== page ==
At the last minute I found a fantastic video intended for owners of the Cricut Maker that instructs crafters how to use a photo as a pattern fill to make a pouch. Of all the Cricuts I have, a Maker is not one of them, but you don't actually need a Maker (or any die cutter) to make a pouch! Anyone can cut rectangles with a ruler and a rotary cutter and maybe even faster than a Maker. But using the free Cricut Design Space software to draw a pattern piece, fill it in with a photo, edit it for size or even to repeat it, that was a FABULOUS find! Once all the design work is done, you simply click the button to send it to your printer and print on inkjet printable fabric. Then, you have your pattern piece that you can cut anyway you want, including with your Cricut...or like me, with a rotary cutter.
This is the video for using Design Space to create a pattern piece and import a photo to create a pattern fill: https://youtu.be/K5Ntg-8WYqI
This is the printable inkjet fabric I used:
I have made tons of pouches, even some with my embroidery machine, but I love a tutorial I found that makes fabric ends on the zipper and that has to be done on a sewing machine.
This is tutorial for sewing a lined zipper pouch with fabric zipper ends: http://jedicraftgirl.blogspot.com/2013/06/my-favorite-zipper-pouch-tutorial.html
These two tutorials were great inspiration for my gift card holder project that I did for my sister-in-law. I used a photo I found on her Facebook page. I sized mine to hold the packaging for the gift card too. For that, my cut shape was 6" high and 8" wide. The bottom cut out squares are 1.25" but I cut those manually instead of including them in the design work. Once the bag is sewn, the finished dimensions are 6" for the zipper top; the base is 5" x 2.25"; the height is 4.25" and it stands up on its own.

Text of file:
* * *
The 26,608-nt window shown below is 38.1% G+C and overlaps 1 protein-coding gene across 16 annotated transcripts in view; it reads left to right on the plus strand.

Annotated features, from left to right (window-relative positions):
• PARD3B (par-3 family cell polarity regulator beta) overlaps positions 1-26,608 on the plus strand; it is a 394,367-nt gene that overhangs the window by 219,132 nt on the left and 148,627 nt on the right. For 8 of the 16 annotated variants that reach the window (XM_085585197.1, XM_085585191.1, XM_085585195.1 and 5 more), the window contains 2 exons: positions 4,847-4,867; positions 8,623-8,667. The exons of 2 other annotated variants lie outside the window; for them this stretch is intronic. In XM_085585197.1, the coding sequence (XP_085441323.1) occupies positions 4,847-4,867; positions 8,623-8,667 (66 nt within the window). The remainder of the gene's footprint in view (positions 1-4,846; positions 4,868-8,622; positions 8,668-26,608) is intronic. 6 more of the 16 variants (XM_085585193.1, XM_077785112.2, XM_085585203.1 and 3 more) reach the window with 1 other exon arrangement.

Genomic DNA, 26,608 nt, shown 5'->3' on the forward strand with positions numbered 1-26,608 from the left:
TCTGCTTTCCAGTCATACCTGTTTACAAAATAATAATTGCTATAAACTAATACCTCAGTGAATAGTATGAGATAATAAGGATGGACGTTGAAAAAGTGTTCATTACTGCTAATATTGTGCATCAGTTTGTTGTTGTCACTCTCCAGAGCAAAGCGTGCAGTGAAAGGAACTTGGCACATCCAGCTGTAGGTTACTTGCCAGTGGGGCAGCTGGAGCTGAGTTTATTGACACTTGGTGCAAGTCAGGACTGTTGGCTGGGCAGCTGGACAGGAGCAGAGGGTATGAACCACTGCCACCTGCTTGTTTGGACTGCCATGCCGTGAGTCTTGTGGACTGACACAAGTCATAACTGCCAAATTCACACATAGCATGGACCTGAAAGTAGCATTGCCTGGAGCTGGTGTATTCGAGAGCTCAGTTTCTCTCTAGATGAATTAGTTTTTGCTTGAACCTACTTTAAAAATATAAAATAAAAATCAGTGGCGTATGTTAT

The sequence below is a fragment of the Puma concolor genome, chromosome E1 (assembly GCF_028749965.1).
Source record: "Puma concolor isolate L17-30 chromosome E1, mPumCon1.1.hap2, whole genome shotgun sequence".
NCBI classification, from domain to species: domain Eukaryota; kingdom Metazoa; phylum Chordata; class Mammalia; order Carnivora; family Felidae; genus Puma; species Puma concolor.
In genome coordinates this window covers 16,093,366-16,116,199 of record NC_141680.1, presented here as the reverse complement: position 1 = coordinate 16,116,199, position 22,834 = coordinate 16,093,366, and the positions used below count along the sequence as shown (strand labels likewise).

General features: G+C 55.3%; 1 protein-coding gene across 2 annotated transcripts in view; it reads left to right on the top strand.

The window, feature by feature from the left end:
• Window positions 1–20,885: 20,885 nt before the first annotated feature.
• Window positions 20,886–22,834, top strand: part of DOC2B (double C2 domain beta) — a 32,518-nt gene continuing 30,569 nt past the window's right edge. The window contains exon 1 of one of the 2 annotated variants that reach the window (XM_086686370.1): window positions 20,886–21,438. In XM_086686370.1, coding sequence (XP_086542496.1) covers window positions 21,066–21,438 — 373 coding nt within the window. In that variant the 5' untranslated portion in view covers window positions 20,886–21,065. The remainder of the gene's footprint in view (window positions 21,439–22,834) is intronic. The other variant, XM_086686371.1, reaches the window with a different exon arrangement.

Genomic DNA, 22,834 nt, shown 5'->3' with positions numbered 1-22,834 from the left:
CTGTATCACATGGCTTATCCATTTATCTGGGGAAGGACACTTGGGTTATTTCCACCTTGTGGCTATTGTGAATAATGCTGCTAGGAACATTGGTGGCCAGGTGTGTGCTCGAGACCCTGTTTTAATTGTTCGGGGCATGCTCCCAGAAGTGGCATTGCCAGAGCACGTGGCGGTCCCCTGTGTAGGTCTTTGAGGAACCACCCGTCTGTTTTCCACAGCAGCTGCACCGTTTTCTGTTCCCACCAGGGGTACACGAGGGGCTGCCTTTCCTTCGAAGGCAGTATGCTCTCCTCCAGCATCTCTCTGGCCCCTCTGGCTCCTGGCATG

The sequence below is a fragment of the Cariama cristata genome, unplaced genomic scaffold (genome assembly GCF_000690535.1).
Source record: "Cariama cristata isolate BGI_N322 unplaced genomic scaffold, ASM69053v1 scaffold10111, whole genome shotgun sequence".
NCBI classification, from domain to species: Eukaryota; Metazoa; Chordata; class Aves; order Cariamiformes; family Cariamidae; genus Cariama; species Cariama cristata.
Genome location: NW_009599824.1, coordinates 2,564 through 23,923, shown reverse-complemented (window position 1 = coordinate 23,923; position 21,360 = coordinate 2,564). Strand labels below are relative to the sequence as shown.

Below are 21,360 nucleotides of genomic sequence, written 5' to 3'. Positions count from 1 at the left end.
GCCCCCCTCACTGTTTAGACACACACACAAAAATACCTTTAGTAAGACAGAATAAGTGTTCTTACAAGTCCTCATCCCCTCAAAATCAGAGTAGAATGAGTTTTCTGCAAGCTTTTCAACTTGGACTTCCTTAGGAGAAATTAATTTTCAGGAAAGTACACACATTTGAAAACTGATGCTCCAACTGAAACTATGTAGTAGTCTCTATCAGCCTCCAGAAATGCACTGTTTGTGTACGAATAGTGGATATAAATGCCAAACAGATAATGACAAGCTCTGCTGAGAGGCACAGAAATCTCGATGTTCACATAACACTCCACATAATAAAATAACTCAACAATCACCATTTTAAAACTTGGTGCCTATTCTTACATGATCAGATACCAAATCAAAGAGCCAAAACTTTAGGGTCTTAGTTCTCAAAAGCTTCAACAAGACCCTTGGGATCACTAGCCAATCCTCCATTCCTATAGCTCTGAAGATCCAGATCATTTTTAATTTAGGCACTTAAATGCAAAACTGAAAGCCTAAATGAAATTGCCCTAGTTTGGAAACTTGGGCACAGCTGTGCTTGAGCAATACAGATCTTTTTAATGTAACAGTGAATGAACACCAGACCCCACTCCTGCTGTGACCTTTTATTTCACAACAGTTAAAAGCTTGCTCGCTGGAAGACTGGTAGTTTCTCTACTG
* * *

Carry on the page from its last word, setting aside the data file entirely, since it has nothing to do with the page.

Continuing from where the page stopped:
For the front, I chose to edit a single photo image. For the back, I edited to repeat the image.
Unlike the sewing tutorial, I do machine quilt my outer fabrics. I use cotton batting.
And to know what I would do differently next time: You can see that the faces look off center both vertically and horizontally. One problem is that the child on the left as her foot up and it throws the centering off as the fabric raps around due to the bottom gusset seams. That same issue turns the lower part of the photo under the bag. For a pouch without that gusset, the centering would work. But I like a pouch that stands on its own so for the future, I would take note of where the image is placed as a result of the sewing and nudge the image in the editing in Design Space. There are controls for altering the vertical and horizontal placement. This is the front.
I wasn't sure how I would like the repeating pattern but I loved it on the finished bag. This is the back.
I took better care to think of the pattern placement on my next experiment.